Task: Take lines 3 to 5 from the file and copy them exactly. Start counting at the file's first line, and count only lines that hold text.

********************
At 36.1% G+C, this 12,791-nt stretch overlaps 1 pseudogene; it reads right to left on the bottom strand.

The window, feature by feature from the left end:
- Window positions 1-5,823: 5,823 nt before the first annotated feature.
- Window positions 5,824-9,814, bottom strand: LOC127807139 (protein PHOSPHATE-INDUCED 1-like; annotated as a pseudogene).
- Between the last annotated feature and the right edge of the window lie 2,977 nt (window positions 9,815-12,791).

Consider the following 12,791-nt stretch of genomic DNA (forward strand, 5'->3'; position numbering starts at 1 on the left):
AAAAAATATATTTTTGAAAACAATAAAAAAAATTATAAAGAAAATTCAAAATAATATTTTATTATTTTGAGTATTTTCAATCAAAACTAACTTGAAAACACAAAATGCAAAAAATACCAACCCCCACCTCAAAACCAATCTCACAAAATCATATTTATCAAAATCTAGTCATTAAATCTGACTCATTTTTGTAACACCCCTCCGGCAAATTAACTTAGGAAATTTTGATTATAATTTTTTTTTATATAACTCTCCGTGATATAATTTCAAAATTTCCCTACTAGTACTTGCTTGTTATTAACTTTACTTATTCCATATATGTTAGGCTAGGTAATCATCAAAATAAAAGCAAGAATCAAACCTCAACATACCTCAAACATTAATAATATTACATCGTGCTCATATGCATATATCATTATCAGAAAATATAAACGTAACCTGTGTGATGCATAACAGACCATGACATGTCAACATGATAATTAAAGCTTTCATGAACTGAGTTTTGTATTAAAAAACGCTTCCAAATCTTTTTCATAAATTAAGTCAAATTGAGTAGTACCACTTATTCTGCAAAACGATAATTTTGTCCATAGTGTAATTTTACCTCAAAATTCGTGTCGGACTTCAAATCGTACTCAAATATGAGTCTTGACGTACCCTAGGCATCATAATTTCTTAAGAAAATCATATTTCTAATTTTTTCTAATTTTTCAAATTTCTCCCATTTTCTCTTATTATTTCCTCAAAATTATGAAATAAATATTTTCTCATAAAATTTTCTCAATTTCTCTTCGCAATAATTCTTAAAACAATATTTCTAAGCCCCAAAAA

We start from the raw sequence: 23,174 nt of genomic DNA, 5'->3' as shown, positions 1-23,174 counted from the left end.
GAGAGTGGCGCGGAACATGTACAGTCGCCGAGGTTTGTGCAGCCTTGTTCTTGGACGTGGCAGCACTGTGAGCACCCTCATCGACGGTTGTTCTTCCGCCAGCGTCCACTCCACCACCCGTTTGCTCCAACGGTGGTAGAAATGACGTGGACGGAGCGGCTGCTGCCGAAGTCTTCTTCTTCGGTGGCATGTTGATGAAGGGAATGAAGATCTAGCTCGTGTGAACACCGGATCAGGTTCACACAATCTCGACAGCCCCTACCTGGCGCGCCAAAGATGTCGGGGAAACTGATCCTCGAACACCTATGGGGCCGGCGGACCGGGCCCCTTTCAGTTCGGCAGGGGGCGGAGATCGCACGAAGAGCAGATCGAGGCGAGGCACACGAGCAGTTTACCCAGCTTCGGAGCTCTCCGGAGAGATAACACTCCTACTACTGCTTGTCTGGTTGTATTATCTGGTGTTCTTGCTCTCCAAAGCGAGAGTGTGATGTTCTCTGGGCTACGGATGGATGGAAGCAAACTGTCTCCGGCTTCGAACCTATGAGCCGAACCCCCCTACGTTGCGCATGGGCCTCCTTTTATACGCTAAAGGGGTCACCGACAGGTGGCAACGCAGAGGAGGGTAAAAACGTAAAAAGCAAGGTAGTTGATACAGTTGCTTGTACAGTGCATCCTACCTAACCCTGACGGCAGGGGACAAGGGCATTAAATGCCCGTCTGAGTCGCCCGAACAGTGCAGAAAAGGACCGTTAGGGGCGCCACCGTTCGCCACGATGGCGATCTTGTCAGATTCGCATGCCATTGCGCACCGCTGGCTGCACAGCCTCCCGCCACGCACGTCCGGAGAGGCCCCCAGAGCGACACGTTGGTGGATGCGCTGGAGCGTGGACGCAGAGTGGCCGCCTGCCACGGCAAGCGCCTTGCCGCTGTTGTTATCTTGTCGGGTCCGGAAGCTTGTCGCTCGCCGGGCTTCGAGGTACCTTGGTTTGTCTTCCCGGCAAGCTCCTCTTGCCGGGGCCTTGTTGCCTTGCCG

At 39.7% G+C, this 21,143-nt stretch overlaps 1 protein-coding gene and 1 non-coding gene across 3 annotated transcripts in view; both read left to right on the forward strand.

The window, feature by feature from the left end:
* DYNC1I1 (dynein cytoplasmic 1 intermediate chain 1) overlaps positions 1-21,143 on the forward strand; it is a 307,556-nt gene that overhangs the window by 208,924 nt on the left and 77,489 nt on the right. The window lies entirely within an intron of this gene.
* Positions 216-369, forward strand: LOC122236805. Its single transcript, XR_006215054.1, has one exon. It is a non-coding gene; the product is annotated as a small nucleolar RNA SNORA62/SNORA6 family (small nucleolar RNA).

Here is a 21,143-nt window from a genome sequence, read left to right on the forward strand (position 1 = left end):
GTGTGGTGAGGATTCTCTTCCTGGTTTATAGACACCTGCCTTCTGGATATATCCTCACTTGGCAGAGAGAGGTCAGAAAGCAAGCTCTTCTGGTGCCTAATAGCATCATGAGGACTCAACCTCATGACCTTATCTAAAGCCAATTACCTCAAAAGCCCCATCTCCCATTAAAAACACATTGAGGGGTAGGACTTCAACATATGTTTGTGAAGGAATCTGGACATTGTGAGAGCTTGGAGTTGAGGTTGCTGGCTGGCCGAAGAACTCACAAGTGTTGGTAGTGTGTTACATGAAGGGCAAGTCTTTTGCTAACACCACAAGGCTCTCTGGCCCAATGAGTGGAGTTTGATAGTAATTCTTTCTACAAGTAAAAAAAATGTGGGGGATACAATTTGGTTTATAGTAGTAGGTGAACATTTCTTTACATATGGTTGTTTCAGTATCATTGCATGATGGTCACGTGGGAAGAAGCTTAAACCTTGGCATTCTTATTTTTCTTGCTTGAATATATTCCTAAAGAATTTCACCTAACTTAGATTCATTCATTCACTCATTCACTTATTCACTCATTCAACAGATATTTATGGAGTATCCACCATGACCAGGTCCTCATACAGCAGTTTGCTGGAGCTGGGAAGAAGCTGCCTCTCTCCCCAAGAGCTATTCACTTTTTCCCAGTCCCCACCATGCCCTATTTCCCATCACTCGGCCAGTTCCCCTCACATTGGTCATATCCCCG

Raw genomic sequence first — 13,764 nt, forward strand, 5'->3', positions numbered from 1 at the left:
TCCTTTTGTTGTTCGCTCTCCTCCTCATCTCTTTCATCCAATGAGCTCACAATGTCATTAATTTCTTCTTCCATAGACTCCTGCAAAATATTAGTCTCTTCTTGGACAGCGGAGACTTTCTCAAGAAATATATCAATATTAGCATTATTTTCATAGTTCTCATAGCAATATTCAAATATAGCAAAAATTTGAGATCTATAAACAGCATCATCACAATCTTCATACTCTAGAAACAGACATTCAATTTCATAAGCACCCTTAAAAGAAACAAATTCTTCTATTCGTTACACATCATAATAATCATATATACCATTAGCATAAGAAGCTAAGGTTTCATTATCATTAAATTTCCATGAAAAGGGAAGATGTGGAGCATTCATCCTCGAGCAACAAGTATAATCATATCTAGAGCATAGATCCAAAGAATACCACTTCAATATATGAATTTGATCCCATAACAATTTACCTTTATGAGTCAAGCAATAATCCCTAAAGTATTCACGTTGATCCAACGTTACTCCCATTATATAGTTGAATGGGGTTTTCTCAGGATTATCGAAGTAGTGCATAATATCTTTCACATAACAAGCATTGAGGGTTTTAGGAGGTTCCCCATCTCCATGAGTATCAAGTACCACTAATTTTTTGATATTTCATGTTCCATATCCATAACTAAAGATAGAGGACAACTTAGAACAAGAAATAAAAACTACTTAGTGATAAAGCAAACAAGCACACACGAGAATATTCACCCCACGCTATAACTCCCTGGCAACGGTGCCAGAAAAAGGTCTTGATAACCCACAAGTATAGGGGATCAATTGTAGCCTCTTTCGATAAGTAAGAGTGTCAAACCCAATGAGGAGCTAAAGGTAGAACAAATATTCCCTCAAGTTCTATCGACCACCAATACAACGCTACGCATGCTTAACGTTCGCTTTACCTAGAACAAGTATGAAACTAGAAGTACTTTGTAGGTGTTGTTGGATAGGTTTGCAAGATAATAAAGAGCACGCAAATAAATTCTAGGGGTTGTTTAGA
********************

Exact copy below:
- Window positions 1-5,823: 5,823 nt before the first annotated feature.
- Window positions 5,824-9,814, bottom strand: LOC127807139 (protein PHOSPHATE-INDUCED 1-like; annotated as a pseudogene).
- Between the last annotated feature and the right edge of the window lie 2,977 nt (window positions 9,815-12,791).